Doris Cellar of Freelance Whales
“You know when you hang out with your girlfriends and all of a sudden you’re having your period together?” asks Doris Cellar, the lone female member of indie pop janglers, Freelance Whales. “I’m kind of happy that I don’t have to worry about that.”
With their new album, Weathervanes, due out any day and a slew of new tour dates added, Doris took time out of her busy schedule to chat with me about glockenspiels, crocheting and the rigors of the road. “I had so much fun [at the Chicago show] that I woke up with a stiff neck. Not for any other reason than head-banging on stage,” she giggles. “I was jumping around a lot and I woke up the next morning and my neck was really stiff. It was worth it. I had a blast.”
Sharing the stage with the likes of Cymbals Eat Guitars, Fanfarlo and Bear in Heaven while traveling from London to New York to San Francisco in the span of a few weeks is enough to make any girl want to reach for the crochet hooks. “We have long drives,” she explains. “I started to crochet these little flowers on tour and sell them at shows. Also if I see someone who would look cute with a little flower in their hair, I’ll just give it to them. It’s like a donation. I end up giving a lot of them away. It’s something I’m doing in the van to keep myself sane.” And she is more than happy to work out a trade. “I gave this girl a pin and an hour later, she comes up to me and gives me a pin that she made. I didn’t necessarily think I was the only one making pins and hairclips but I guess girls do that sort of thing and it’s kind of nice to trade off with my fans.”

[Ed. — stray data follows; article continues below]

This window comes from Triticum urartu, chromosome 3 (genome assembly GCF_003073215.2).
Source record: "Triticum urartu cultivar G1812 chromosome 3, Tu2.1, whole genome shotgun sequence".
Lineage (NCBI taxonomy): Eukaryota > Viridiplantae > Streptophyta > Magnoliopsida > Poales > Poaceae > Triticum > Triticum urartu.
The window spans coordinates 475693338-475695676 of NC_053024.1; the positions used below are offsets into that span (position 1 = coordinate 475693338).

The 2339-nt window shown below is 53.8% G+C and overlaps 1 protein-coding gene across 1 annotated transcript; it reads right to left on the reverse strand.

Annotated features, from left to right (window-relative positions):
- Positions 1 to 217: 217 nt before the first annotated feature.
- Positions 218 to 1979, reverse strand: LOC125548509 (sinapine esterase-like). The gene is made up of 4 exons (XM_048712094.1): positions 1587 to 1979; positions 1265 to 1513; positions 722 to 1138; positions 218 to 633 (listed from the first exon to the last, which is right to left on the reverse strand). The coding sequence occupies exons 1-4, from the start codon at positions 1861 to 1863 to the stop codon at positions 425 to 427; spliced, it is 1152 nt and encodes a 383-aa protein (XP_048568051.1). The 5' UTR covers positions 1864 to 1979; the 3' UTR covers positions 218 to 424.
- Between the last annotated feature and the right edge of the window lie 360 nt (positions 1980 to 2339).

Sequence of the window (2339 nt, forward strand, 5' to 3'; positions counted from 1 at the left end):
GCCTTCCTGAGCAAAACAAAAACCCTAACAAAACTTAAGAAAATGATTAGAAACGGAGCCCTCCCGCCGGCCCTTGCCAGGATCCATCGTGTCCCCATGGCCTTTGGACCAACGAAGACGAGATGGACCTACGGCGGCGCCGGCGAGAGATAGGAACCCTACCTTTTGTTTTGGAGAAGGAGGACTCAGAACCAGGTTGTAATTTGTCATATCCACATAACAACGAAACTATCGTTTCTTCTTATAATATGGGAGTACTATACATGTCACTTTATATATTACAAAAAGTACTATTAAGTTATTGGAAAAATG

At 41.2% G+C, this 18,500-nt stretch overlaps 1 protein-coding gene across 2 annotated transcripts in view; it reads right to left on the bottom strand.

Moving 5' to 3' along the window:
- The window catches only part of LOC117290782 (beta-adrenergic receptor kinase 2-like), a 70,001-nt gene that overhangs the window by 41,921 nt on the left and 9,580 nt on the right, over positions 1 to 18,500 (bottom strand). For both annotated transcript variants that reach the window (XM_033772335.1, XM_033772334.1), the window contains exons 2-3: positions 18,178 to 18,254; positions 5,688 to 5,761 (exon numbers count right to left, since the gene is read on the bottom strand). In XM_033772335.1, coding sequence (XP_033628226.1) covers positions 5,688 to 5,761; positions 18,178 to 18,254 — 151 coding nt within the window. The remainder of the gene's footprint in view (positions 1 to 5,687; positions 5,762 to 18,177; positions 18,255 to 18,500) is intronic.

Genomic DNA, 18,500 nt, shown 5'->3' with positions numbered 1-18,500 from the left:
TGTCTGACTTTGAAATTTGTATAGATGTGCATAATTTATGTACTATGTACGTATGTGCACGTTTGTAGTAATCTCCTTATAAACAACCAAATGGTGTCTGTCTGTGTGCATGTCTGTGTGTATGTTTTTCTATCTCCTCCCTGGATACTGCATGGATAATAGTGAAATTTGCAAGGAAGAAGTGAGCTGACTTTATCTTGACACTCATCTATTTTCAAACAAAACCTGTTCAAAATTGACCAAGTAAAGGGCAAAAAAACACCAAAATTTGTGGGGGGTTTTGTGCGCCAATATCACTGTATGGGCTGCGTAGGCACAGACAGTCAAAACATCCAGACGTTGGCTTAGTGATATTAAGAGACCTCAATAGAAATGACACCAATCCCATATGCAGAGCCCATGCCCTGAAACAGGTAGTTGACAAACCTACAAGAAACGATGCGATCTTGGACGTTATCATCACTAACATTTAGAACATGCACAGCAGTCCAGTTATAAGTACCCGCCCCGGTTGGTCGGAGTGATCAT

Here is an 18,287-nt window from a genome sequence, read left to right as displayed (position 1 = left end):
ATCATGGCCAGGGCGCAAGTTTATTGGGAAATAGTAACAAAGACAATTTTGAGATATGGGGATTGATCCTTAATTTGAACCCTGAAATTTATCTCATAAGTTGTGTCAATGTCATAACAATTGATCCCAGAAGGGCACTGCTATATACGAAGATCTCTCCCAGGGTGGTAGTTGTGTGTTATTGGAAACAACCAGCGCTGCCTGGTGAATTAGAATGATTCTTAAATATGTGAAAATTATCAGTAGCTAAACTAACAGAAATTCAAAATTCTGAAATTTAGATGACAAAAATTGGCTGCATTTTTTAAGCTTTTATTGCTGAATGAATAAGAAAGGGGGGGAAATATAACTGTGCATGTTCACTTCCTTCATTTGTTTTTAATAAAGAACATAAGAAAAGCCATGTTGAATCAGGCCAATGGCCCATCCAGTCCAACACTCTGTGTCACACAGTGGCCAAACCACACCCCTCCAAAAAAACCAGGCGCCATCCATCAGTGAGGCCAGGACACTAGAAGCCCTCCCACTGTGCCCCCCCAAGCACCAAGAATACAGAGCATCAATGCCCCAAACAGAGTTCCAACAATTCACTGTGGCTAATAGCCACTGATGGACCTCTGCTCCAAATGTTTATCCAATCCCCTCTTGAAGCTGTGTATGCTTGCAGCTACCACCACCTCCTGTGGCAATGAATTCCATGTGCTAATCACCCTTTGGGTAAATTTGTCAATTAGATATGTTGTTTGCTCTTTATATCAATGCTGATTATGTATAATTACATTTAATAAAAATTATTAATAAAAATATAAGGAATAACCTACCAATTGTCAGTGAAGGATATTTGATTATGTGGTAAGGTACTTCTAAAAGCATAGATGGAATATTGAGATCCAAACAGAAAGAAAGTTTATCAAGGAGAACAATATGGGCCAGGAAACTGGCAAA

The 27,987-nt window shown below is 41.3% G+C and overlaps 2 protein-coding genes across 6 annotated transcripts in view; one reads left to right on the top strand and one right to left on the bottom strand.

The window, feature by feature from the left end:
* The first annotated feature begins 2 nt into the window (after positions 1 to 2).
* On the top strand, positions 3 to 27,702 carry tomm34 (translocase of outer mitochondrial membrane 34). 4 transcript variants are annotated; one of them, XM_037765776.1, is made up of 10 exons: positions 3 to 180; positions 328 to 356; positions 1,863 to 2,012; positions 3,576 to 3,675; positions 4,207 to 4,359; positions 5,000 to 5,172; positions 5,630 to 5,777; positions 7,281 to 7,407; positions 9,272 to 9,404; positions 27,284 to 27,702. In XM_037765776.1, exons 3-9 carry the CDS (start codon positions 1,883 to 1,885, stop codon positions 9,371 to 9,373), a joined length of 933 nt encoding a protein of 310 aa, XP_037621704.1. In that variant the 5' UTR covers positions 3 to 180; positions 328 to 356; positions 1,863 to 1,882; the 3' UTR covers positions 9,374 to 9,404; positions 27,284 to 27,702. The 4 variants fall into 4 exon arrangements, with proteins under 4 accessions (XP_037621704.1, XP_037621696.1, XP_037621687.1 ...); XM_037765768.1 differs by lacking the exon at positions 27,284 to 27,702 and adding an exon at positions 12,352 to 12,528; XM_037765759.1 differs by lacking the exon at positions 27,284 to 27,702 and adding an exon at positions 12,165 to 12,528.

The album itself maintains a rather homemade vibe despite the new record label and glowing press. From the patchwork needlepoint of the cover, to the ringing, sloshing, singing, banging exuberance of each track, Weathervanes is more than the sum of its parts. “We have harmonium in there, glockenspiel, some watering cans for percussion, electronic elements, guitars, basses. The harmony is coming from every band member,” she says. “Judah [Dadone] wrote the songs and then we picked up the instruments and added our different flavors to each song. We took his ideas and we branched off of it with what we knew how to do and what felt right.”
Doris claims “Generator^Second Floor” as one of her favorite songs to play live. “It’s more dancey,” she says. “I like it when people are having fun in the crowd.” The sing-song harmonies and cheerful percussion of this track can be sampled on their MySpace page. For full-flavor, pick up Weathervanes, released on Frenchkiss / Mom + Pop, March 15, 2010. Yummy.